Design and synthesis of self-assembling peptides for fabrication of functional nanomaterials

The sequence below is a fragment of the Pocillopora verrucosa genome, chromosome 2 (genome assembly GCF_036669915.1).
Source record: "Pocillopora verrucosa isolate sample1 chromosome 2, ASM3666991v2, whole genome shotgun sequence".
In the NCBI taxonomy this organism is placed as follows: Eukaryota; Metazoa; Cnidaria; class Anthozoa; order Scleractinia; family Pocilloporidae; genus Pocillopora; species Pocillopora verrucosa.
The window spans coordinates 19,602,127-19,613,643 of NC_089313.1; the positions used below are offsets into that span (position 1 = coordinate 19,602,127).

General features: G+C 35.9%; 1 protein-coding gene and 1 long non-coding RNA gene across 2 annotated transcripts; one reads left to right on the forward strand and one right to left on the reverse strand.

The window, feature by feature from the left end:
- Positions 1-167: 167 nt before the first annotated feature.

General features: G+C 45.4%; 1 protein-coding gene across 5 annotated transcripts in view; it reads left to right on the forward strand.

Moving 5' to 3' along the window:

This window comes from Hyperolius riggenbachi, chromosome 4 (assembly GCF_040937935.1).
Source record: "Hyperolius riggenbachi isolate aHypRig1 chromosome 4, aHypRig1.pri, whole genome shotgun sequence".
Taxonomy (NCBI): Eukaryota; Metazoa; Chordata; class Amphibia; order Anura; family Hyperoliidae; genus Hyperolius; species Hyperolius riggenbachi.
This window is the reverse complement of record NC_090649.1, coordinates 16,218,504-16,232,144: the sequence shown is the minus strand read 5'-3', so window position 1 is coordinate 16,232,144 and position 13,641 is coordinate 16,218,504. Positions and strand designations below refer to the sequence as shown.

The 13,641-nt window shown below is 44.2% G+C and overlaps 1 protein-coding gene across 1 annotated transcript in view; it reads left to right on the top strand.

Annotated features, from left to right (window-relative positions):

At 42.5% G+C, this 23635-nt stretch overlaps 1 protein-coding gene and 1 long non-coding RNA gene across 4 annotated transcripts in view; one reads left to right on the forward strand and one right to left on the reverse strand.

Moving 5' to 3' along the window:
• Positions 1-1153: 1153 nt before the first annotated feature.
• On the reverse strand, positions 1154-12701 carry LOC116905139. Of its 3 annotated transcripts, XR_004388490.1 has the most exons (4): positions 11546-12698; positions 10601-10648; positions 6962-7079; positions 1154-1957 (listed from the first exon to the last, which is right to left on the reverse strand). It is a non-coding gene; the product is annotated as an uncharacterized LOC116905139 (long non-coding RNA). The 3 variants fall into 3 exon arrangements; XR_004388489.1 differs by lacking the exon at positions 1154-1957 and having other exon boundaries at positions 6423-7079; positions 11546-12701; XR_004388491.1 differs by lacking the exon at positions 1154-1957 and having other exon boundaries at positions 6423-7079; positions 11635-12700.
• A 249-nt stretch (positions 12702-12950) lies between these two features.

Self-assembling peptides are a class of supramolecular polymers, which exploit noncovalent interactions such as hydrogen bonding, hydrophobic, electrostatic, charge-transfer complex, π-π, and van der Waals interactions to generate well-defined supramolecular nanostructures including nanospheres, nanosheets, nanotubes, and nanofibers. These versatile peptide-based supramolecular nanomaterials have been utilized in variety of applications including catalysis, sensing, light harvesting, optoelectronic, bioelectronic and tissue engineering. In this thesis, use of supramolecular peptide nanofibers formed by specially designed short peptide sequences that can form sheet-like hydrogen bonded structures for controlled synthesis of nanometer scale functional materials were explored. Specifically, n-type and p-type β-sheet forming short peptide sequences were synthesized, which assemble separately into well-ordered nanofibers in aqueous media. These p-type and n-type nanofibers coassemble via hydrogen bonding and electrostatic interactions to generate highly uniform supramolecular n/p-coassembled 1D nanowires. This smart molecular design ensures alternating arrangement of D and A chromophores within n/p-coassembled supramolecular nanowires. Supramolecular n/p- coassembled nanowires were found to be formed by alternating A-D-A unit cells having an association constant of (KA) of 5 x 105 M-1. Moreover, I designed and synthesized β-sheet forming peptide nanofibers to fabricate different metal and metal oxide nanostructures in highly controlled manner using wet chemistry and atomic layer deposition techniques. These hybrid organic-inorganic nanostructures were employed in model Suzuki coupling, alkyne-azide cycloaddition and hydrolysis of ammonia borane reactions.